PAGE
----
Indeed, you didn’t even have to look at an income statement to know how risky of a bet this was because the debt was yielding near 20% before it was delisted last year.
The company’s notes yielded 19.33 percent in the secondary market on June 27 last year before being delisted from the exchange, according to exchange data.
Still, investors remain confident that Beijing, despite rhetoric to the contrary, will be loath to allow onshore defaults as $17 billion in principal payments come due in 2015, a figure that is set to rise exponentially over the next six years. Here's Bloomberg again:
The People’s Bank of China may coordinate loan support for Baoding Tianwei Group Co. after it became the first state-owned entity to default on a coupon payment in April, OCBC said, citing local media. Restaurant-turned-Internet firm Cloud Live Technology was the first onshore issuer to miss a principal payment in April and has raised funds from “unclear” sources to partly repay noteholders, OCBC said.
Zhuhai Zhongfu, based in the southern city of Zhuhai, is still short 442 million yuan for a bond payment due Thursday, the company said in a statement to the Shenzhen stock exchange Monday. It will try to raise more money by May 26, it said.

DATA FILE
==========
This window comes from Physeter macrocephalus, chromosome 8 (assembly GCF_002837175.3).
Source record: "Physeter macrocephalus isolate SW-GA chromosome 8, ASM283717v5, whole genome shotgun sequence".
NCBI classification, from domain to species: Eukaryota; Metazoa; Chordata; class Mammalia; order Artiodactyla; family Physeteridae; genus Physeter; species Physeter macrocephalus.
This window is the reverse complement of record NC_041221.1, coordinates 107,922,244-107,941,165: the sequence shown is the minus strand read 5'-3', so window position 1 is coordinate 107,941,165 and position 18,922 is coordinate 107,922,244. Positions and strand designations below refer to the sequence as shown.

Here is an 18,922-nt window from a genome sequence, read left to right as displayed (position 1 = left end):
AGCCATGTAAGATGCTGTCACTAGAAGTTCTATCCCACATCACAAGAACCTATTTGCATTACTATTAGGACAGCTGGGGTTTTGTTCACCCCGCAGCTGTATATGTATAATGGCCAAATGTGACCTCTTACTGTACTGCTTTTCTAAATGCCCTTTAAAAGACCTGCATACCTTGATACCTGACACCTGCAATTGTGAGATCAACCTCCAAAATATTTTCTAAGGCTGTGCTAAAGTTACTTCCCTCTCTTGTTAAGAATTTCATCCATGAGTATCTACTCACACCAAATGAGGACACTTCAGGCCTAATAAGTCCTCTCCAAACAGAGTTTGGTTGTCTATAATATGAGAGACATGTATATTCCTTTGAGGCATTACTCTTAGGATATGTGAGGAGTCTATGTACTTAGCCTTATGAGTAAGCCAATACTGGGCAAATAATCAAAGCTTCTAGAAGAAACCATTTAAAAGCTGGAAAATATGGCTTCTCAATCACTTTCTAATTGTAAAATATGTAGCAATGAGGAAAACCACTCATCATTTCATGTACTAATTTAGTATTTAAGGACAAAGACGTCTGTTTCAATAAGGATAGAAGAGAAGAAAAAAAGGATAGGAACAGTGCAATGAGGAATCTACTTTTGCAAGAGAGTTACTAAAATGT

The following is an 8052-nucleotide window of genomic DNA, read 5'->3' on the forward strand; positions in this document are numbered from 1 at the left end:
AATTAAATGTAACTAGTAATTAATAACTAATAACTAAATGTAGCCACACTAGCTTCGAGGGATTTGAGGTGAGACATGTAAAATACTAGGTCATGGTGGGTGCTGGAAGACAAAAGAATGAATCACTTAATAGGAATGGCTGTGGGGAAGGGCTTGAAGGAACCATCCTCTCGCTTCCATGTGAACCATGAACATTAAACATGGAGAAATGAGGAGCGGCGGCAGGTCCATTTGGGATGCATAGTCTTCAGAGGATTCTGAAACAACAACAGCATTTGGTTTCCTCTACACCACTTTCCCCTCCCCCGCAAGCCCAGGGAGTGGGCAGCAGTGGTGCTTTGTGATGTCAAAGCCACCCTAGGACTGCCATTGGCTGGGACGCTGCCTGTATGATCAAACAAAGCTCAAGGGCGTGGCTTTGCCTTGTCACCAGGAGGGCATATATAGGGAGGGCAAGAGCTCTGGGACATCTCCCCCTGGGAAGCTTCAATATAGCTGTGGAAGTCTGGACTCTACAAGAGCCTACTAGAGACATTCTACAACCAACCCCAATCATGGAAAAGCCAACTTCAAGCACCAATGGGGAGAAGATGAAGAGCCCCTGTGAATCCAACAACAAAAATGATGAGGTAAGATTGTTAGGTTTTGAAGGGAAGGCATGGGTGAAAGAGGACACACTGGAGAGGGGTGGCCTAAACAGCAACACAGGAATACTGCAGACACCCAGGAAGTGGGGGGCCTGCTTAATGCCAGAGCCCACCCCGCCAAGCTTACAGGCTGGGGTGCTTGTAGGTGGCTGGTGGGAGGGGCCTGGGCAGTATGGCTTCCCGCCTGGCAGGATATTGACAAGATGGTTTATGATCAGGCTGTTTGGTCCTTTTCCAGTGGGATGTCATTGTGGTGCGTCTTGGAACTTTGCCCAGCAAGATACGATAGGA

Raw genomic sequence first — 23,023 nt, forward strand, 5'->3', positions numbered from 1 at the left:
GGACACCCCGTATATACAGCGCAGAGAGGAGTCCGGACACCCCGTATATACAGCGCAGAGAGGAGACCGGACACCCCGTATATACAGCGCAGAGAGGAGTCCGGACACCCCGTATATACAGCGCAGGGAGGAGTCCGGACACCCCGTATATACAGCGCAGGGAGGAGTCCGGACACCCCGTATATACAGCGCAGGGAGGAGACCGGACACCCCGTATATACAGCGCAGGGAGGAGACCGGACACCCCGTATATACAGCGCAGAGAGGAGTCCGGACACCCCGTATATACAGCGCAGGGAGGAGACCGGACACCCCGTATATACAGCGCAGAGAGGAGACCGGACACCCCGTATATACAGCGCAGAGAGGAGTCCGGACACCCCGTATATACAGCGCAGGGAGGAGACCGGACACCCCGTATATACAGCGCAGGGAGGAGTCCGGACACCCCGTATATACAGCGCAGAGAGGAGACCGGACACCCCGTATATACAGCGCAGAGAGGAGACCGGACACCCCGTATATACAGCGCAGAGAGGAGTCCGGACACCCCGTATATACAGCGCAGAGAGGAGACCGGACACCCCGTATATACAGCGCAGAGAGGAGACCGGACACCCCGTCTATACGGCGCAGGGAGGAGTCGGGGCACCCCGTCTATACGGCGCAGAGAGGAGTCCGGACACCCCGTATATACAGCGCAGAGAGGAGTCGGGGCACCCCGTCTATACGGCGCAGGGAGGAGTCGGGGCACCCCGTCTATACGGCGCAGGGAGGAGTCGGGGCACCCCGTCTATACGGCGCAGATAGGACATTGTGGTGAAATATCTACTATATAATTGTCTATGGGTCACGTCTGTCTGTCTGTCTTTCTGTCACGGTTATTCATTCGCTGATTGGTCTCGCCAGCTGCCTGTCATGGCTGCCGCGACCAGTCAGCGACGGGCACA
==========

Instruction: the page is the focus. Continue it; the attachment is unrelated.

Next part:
Narrowing spreads on onshore bonds suggest investors are still counting on state guarantees, said OCBC, which compared Baoding’s situation with bailouts last year for Shanghai Chaori Solar Energy Science & Technology Co. and a trust product known as China Credit Equals Gold No. 1. The difference between AAA and BBB+ rated yields has fallen to 933 basis points from 942 at the start of the year, while the gap between AAA and AA notes shrank to 114 from 129, according to the report.
Chinese companies must repay an equivalent $16.9 billion of maturing onshore notes in 2015, Koh estimated in the report. That increases every year and will peak at $192.3 billion in 2021. Some 65 percent of institutions expect at least one more onshore default this quarter, according to a Bloomberg survey of 20 banks, brokerages and money managers published on May 18.
Clearly, this is a rather large problem, but as we outlined in "How China's Banks Hide Trillions In Credit Risk," the government will often force banks to roll over maturing debt in order to paper over (literally) what is almost certainly a deteriorating situation and in fact, the PBoC recently did a complete 180 on regulations around local government financing via LGFVs in an effort to jumpstart the shadow banking credit creation machine, a move which Fitch calls "an explicit form of regulatory forbearance."
Whatever the case, it's becoming increasingly clear that the combination of slumping economic growth and $28 trillion in debt has the potential to trigger a wave of defaults from both state-run and private borrowers, a state of affairs which will test Beijing's resolve when it comes to projecting stability in the country's credit markets.